—Biblical Data:

A Manassite who in one passage is called the son of Hepher, the son of Gilead, the grandson of Manasseh (Num. xxvi. 29-33), and in another is set down as the second son of Manasseh (I Chron. vii. 15). The etymology of the name is very doubtful; some scholars think that the root is Syriac and means "first rupture," indicating that he was a first-born son (comp. Zelophehad in Rabbinical Literature). But the Septuagint Σαλπαάδ or Σαλφαάδ (B in Chron., Σαπφαάδ) shows that the Hebrew was vocalized (="the shadow [or "protection"] of terror"). Zelophehad died in the wilderness and left five daughters, who subsequently claimed the inheritance of their father. Knowing that those who took part in the revolt of Korah were exceedingly objectionable to Moses, Zelophehad's daughters argued that their father was not of Korah's assembly, but that he "died in his own sin." Moses consulted Yhwh about the matter, and was ordered to satisfy the daughters' demand. Thus after the conquest of the land under Joshua, Zelophehad's daughters obtained their father's lot (Num. xxvii. 1-7, xxxvi. 2-12; Josh. xvii. 3).

J. M. Sel.—In Rabbinical Literature:

Zelophehad and his father, Hepher, were among those who went out from Egypt, and consequently each of them had his part in the land. Zelophehad, as the first-born son, had two parts in his father's lot, so that his daughters inherited "three shares" in the land (Sifre, Num. 133; B. B. 116b; Num. R. xxi. 13). The Rabbis interpret Num. xxvii. 3 as meaning that Zelophehad was not among those who murmured against God (Num. xi. 1 et seq.), nor among those who revolted against Him at the time of the spies (ib. xiv. 1 et seq.), nor of the company of Korah; for none of these three classes had a part in the land (Sifre, l.c.; B. B. 18b). The Rabbis, however, do not agree as to whether Zelophehad himself was a good man; for while he was righteous according to the anonymous opinion of the Sifre, R. Nathan concludes that he was wicked (Sifre, l.c.). In any case, the words "died in his own sin" (Num. xxvii. 3) are interpreted as meaning that while he did not induce others to sin, he himself sinned, for which he was punished. According to R. Akiba, Zelophehad was the man who was stoned to death for gathering sticks upon the Sabbath-day (Num. xv. 32-36), while according to Judah b. Bathyra, he was one of those who "presumed to go up unto the hilltop," and who were smitten by the Amalekites and Canaanites (ib. xiv. 44-45; Sifre, Num. 113, 133; Shab. 96b). As both events took place in the second year after the Exodus, the youngest of Zelophehad's daughters at the time they claimed their father's inheritance was at least forty years old. They were not yet married (comp. Num. xxxvi. 6, 11) because they had been waiting for men suitable to be their husbands (B. B. 119b).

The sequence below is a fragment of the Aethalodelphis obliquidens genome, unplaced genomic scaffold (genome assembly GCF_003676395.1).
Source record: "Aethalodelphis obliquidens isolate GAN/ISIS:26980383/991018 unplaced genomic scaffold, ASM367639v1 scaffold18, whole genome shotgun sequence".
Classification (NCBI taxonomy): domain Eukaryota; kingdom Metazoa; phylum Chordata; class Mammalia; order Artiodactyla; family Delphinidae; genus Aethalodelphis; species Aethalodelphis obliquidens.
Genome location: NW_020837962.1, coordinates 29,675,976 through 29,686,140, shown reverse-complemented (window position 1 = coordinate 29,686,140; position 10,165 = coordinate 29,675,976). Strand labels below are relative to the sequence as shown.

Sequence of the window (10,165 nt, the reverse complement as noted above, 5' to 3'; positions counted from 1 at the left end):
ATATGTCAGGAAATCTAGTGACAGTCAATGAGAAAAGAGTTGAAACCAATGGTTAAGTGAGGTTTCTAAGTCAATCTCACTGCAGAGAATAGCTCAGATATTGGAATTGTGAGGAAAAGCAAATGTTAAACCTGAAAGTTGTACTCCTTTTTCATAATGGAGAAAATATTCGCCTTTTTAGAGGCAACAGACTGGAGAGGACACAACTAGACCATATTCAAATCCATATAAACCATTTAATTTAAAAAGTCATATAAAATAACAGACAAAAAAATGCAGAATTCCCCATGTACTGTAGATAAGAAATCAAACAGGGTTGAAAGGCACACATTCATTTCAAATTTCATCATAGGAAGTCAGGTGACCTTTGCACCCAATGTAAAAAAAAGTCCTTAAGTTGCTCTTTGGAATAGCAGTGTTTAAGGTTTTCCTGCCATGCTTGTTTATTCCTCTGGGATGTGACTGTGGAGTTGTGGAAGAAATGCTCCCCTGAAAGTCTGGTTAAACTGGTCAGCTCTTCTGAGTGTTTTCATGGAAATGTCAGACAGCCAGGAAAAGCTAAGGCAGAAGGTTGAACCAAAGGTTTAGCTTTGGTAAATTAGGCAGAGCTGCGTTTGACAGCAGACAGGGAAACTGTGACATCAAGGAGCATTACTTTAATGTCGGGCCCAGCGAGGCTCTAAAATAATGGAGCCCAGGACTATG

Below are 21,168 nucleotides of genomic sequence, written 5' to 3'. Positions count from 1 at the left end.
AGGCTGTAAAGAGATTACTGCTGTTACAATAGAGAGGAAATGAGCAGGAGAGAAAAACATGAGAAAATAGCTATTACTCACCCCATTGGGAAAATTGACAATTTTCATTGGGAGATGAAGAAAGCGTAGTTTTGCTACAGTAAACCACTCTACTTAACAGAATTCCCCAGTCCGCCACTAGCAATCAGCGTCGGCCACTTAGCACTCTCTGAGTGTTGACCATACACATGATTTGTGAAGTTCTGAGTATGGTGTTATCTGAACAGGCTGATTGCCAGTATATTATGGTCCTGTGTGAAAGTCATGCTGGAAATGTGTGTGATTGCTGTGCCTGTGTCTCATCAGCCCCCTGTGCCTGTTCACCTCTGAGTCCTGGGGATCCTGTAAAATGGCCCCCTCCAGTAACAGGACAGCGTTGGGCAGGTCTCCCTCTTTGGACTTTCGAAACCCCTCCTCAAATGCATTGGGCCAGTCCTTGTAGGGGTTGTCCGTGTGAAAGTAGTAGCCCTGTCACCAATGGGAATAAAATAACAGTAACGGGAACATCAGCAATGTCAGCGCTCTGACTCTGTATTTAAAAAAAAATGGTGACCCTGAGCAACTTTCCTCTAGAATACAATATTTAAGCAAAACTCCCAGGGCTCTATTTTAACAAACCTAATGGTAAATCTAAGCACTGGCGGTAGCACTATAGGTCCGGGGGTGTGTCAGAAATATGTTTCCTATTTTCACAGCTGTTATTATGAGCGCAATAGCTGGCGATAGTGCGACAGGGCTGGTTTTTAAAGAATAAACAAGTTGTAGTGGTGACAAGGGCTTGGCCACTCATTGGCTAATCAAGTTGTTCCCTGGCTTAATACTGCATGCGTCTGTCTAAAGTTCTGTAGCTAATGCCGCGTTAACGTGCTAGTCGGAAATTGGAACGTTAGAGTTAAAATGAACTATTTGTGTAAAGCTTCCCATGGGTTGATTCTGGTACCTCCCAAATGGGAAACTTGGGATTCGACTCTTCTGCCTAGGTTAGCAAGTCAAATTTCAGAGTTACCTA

J. M. Sel.
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